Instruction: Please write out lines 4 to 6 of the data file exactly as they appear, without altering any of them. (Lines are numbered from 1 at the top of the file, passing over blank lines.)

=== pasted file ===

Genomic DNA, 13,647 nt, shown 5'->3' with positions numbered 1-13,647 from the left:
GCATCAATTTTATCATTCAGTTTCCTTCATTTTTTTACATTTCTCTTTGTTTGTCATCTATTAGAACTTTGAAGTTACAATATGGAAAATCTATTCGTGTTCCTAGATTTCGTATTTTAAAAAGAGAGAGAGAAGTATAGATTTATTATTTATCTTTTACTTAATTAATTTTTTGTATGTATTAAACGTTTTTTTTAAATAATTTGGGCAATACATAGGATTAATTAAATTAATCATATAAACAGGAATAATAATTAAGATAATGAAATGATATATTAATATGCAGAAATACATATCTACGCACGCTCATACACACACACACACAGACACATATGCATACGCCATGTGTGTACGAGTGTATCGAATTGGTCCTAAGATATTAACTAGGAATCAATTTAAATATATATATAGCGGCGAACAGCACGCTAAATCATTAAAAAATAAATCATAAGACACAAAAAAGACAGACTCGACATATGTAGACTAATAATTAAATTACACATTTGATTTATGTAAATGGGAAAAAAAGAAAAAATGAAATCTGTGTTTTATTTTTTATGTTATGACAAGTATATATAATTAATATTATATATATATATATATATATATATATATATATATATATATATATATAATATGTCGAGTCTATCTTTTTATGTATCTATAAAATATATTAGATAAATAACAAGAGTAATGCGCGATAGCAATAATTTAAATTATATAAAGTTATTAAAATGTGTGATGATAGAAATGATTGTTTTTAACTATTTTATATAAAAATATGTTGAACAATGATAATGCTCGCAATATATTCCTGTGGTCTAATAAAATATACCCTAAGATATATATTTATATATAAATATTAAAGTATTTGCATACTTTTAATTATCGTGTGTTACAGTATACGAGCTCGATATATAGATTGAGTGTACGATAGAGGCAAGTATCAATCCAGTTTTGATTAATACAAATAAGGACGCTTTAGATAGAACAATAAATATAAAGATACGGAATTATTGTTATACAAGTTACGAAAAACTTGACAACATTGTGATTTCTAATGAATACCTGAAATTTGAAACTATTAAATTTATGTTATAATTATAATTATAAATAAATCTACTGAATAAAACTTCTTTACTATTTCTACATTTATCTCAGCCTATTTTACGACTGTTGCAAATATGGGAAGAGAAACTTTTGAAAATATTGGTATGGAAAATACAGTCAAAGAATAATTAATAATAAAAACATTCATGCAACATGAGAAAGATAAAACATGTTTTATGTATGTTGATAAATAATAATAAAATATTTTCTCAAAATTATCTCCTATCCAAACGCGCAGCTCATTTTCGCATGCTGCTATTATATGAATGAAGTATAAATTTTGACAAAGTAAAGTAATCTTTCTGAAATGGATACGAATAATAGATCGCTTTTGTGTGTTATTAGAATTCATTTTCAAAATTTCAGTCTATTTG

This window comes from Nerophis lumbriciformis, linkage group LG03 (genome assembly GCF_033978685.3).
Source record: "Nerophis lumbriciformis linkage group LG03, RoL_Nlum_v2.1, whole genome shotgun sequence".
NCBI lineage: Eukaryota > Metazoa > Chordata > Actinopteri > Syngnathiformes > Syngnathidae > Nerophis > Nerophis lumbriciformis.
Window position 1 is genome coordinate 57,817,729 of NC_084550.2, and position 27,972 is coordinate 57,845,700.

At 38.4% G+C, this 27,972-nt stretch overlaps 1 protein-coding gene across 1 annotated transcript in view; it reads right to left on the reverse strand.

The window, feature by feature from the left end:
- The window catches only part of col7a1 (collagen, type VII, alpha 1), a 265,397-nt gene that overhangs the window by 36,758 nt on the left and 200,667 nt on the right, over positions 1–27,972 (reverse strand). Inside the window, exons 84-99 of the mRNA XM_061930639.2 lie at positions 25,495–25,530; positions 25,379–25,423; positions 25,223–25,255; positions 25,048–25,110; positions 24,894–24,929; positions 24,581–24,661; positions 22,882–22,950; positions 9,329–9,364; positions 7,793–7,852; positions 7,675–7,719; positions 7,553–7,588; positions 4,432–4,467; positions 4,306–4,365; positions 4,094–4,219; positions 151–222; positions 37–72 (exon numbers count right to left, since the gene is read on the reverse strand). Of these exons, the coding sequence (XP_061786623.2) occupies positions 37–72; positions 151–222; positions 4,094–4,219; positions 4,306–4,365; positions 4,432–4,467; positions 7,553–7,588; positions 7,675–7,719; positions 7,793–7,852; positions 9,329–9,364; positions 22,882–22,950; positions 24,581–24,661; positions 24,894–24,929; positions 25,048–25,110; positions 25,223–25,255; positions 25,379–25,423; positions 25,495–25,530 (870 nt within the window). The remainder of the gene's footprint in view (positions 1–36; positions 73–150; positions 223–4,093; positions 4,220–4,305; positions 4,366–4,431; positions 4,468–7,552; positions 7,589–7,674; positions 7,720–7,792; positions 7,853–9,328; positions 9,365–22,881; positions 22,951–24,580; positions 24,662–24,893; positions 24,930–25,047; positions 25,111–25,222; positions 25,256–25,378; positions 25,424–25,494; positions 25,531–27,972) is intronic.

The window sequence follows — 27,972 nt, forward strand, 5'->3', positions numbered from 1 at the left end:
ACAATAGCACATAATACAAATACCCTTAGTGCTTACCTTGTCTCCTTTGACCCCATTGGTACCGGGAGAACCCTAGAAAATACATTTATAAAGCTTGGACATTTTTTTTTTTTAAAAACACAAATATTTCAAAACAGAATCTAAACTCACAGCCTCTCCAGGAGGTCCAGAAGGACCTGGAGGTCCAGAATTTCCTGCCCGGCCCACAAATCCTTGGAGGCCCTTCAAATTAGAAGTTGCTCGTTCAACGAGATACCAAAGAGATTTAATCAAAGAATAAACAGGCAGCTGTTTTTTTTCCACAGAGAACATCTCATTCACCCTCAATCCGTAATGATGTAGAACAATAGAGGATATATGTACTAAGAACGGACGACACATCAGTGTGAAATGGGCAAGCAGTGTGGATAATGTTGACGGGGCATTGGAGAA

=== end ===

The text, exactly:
Source record: "Nerophis lumbriciformis linkage group LG03, RoL_Nlum_v2.1, whole genome shotgun sequence".
NCBI lineage: Eukaryota > Metazoa > Chordata > Actinopteri > Syngnathiformes > Syngnathidae > Nerophis > Nerophis lumbriciformis.
Window position 1 is genome coordinate 57,817,729 of NC_084550.2, and position 27,972 is coordinate 57,845,700.